TheMovieScores exclusive VIDEO INTERVIEW with the great Italian composer, who tells us his story, his beginnings in classical music, his time in pop-rock, and his foray into film music, with his extensive collaboration with the American director BRIAN DE PALMA in films such as Carrie, Blow Out, Dressed to Kill, Body Double, with JOE DANTE in Piranha and The Howling, and also with directors such as Darío Argento, George A. Romero, Pupi Avati, Lucio Fulci, and Tinto Brass, among much others. A very interesting conversation, in which the Venetian master contributed unpublished data, told curious anecdotes and even allowed himself to joke about certain aspects of his prolific career, with more than 200 soundtracks to his credit. A luxury and a pleasure to have had the opportunity to interview PINO DONAGGIO, one of the last sacred monsters of film music of all time. Thanks, Pino !!!!!!
io9: Broadcast Signal Intrusion has some very noir vibes (the score backs this up) but it’s also very much a mystery thriller about discovering something that most people haven’t noticed. How did you strike that balance in tone?
Gentry: I’m such a lover of noir in my life, and my previous film was very much in the form of a noir movie with those tropes. But for this one, it was really about ‘70s paranoia thrillers, movies which are a descendant of noir in a lot of ways — like Alan J. Pakula’s paranoia trilogy Klute, The Parallax View, and All the President’s Men, and then the other triptych of Blow Up, The Conversation, and Blow Out. Blow Out is a touchstone movie for me, it’s one of my favourite movies. I’m a [Brian] De Palma super fan. So, of course, all those things start to come together. The score, which a lot of people say sounds noirish, is actually — if you listen to some of the Michael Small music from movies like Marathon Man and Parallax View and Klute, it has very much the DNA of those, which I think pulls from the sort of prime period of film noir, and it’s almost an identifier for the audience. There’s this darkness, there’s mystery, but there’s also kind of like a sleaziness. You want to build paranoia, but you also want to kind of give the idea of loneliness and isolation and those sorts of things. Ben Lovett, the composer, obviously does a lot of that heavy lifting.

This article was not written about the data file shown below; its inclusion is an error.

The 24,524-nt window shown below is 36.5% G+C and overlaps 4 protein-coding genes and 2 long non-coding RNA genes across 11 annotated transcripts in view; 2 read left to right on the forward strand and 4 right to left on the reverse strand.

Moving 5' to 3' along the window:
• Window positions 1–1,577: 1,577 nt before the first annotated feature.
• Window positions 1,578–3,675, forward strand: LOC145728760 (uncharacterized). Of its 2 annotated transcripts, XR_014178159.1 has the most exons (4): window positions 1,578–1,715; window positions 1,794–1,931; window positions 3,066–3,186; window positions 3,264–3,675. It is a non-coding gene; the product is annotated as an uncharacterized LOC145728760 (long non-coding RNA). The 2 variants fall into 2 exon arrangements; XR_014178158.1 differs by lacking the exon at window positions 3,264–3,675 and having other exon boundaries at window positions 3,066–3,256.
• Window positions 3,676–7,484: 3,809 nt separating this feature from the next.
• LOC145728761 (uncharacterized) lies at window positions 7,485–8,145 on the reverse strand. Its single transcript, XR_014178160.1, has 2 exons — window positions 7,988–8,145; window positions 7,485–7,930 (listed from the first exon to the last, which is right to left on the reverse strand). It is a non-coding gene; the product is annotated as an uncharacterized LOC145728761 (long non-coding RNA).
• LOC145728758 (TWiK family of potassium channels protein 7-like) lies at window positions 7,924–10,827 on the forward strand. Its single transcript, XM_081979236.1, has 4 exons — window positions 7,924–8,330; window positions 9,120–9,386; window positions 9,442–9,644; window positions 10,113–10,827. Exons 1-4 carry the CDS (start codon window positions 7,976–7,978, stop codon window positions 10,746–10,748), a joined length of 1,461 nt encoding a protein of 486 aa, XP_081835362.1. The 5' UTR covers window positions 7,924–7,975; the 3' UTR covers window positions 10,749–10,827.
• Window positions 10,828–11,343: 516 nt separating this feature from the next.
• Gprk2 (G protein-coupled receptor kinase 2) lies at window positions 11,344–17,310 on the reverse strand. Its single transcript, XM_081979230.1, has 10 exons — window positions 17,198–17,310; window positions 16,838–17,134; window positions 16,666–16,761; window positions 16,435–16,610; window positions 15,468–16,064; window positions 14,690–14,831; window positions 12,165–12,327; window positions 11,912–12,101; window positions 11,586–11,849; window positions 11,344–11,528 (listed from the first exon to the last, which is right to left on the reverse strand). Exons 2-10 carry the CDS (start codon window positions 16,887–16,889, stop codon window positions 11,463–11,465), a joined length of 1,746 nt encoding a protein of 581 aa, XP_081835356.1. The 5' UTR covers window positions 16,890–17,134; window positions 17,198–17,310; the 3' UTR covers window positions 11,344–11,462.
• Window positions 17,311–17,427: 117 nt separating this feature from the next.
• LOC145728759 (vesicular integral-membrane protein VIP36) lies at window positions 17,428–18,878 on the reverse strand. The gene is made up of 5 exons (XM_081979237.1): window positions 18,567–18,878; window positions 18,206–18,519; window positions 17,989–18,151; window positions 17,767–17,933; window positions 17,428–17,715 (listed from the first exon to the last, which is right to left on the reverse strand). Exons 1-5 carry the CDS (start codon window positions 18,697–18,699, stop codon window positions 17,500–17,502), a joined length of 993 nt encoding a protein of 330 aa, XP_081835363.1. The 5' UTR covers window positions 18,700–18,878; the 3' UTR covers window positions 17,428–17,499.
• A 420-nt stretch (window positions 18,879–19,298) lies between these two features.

io9: I definitely thought of Blow Out during the scene where James and Alice (Kelley Mack) are listening closely to one of the tapes, trying to hear the hidden sounds.
Gentry: Yeah, there’s definitely some — I call it “process porn,” and it’s something I love. You know, whether it’s something like John Travolta forensically analysing his sound tapes to discover a conspiracy, or James Caan [in Thief] with the intricate Michael Mann shot process of breaking into a safe. I love watching that if it’s done well and it’s always fun to try to make compelling.
io9: The ending, without giving too much away, dips into a very surreal place, kind of capping off the movie’s slow descent into a world that doesn’t quite feel real. What do you want audiences to take away from that last scene?